Pyura haustor (Stimpson, 1864)
Common name(s): Wrinkled seapump, Wrinkled sea squirt, Warty tunicate
|Synonyms: Cynthia erecta, Cynthia haustor, Cynthia macrosiphonus, Halocynthia haustor, Halocynthia haustor foliacea, Halocynthia johnsoni|
|Pyura haustor, subtidal from Sares Head. Scale is cm. Animal appears partly encrusted, and the siphons are not fully extended.|
|(Photo by: Dave Cowles July 2005)|
How to Distinguish from Similar Species: The rough tunic, broad attachment, tall stature, and red on the siphons distinguish this species.
Geographical Range: Shumagin Islands, Alaska to San Diego, CA. Now less common in S CA bays than in the past.
Depth Range: Low intertidal to 200 m
Habitat: Rocks, pilings, floats, kelp holdfasts; protected and exposed coasts
Biology/Natural History: This species is usually solitary but occasionally a few clump together. This is the most common tunicate in the San Juan Islands but avoids areas of the highest currents. Its hemispherical body is often covered with sand, shell, or debris, and it has been called "the champion tunicate junk collector". The siphons project far from the body when feeding underwater, but can be retracted most of the way if disturbed or when out of the water. Diet includes crustacean, echinoderm, and mollusk larvae and eggs, as well as the larvae and eggs of tunicates. Predators include the seastar Solaster stimpsoni. May have the commensal copepod Pygodelphus aquilonaris or the protozoans Trichophyra salparum, Euplotaspis cionaecola, or Parahypocoma rhamphisokarya. May or may not brood its young (conflicting reports). Has gray eggs. The tunic is 13% organic, including 40% protein and 60% carbohydrate, but does not concentrate vanadium.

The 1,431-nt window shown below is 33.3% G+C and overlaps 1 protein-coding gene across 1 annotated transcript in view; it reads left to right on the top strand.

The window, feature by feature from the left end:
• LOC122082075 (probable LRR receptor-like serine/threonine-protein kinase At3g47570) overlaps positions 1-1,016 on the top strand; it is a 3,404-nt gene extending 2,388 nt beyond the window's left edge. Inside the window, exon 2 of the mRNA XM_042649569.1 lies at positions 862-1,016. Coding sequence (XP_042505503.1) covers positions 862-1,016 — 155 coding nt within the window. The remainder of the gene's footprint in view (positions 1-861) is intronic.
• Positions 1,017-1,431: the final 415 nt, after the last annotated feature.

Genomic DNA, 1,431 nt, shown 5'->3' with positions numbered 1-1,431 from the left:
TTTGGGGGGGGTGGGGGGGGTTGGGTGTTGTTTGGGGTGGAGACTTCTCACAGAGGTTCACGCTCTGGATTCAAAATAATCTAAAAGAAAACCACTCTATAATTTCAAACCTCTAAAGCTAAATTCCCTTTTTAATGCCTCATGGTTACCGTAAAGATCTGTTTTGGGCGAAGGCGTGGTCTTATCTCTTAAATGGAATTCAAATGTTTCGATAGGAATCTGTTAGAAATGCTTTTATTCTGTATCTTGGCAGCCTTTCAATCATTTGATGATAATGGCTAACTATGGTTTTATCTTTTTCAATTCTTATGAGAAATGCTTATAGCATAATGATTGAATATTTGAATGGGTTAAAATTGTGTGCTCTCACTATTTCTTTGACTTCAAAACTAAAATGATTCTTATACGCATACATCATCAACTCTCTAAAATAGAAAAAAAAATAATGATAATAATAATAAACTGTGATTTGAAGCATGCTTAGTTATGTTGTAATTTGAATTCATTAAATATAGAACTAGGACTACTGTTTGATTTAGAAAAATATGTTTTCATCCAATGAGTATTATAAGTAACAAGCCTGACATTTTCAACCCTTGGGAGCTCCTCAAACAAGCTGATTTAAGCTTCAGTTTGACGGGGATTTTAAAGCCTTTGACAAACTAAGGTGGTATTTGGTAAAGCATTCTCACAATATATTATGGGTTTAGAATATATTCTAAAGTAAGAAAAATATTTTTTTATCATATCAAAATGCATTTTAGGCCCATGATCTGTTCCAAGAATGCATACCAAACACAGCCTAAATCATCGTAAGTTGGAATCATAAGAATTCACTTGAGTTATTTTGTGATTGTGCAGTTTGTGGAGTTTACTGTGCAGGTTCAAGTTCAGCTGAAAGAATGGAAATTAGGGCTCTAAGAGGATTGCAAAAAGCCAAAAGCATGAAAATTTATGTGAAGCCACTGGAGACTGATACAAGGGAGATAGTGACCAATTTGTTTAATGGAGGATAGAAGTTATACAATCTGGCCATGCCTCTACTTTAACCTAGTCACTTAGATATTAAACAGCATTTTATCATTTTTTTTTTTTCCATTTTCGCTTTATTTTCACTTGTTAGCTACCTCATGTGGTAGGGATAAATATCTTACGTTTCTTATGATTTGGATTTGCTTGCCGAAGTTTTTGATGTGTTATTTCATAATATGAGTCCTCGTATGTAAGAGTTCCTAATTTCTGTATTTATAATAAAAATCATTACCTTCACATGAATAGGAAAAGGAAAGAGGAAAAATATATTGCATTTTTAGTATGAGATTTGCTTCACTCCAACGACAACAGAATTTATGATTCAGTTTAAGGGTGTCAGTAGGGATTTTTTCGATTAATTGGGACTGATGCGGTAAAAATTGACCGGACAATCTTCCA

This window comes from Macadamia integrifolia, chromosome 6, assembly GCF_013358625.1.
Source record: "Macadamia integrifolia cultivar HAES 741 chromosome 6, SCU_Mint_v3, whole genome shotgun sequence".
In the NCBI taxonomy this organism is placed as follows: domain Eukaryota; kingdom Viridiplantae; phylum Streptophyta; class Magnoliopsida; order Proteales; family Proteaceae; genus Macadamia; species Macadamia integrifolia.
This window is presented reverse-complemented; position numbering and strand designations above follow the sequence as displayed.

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Brusca and Brusca, 1978
Johnson and Snook, 1955 (As Halocynthia haustor)
Morris et al., 1980
O'Clair and O'Clair, 1998
Ricketts et al., 1985
Liyun, Molly W. Jacobs, and Bill J. Swalla, 2006. Coloniality
has evolved once on Stolidobranch ascidians. Integrative and Comparative
Biology 46:3 pp 255-268